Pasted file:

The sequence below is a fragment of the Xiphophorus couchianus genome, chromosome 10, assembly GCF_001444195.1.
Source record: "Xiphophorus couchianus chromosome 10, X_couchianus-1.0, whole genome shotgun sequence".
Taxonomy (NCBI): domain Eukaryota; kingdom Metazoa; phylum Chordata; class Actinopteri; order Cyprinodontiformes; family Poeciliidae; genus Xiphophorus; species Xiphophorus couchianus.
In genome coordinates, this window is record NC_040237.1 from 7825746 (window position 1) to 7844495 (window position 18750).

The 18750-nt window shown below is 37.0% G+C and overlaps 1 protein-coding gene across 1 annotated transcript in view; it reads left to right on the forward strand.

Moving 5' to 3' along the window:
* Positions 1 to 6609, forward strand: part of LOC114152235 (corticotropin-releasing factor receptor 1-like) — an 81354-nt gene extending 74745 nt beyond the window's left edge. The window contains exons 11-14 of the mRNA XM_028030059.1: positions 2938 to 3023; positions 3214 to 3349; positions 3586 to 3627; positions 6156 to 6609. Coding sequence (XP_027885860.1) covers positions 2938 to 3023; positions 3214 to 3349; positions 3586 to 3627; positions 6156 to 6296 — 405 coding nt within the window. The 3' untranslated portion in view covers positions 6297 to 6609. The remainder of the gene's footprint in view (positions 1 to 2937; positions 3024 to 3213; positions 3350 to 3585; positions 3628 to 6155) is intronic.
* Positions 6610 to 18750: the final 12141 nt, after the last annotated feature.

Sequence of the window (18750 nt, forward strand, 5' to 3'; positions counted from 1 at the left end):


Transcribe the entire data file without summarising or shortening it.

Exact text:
The sequence below is a fragment of the Xiphophorus couchianus genome, chromosome 10, assembly GCF_001444195.1.
Source record: "Xiphophorus couchianus chromosome 10, X_couchianus-1.0, whole genome shotgun sequence".
Taxonomy (NCBI): domain Eukaryota; kingdom Metazoa; phylum Chordata; class Actinopteri; order Cyprinodontiformes; family Poeciliidae; genus Xiphophorus; species Xiphophorus couchianus.
In genome coordinates, this window is record NC_040237.1 from 7825746 (window position 1) to 7844495 (window position 18750).

The 18750-nt window shown below is 37.0% G+C and overlaps 1 protein-coding gene across 1 annotated transcript in view; it reads left to right on the forward strand.

Moving 5' to 3' along the window:
* Positions 1 to 6609, forward strand: part of LOC114152235 (corticotropin-releasing factor receptor 1-like) — an 81354-nt gene extending 74745 nt beyond the window's left edge. The window contains exons 11-14 of the mRNA XM_028030059.1: positions 2938 to 3023; positions 3214 to 3349; positions 3586 to 3627; positions 6156 to 6609. Coding sequence (XP_027885860.1) covers positions 2938 to 3023; positions 3214 to 3349; positions 3586 to 3627; positions 6156 to 6296 — 405 coding nt within the window. The 3' untranslated portion in view covers positions 6297 to 6609. The remainder of the gene's footprint in view (positions 1 to 2937; positions 3024 to 3213; positions 3350 to 3585; positions 3628 to 6155) is intronic.
* Positions 6610 to 18750: the final 12141 nt, after the last annotated feature.

Sequence of the window (18750 nt, forward strand, 5' to 3'; positions counted from 1 at the left end):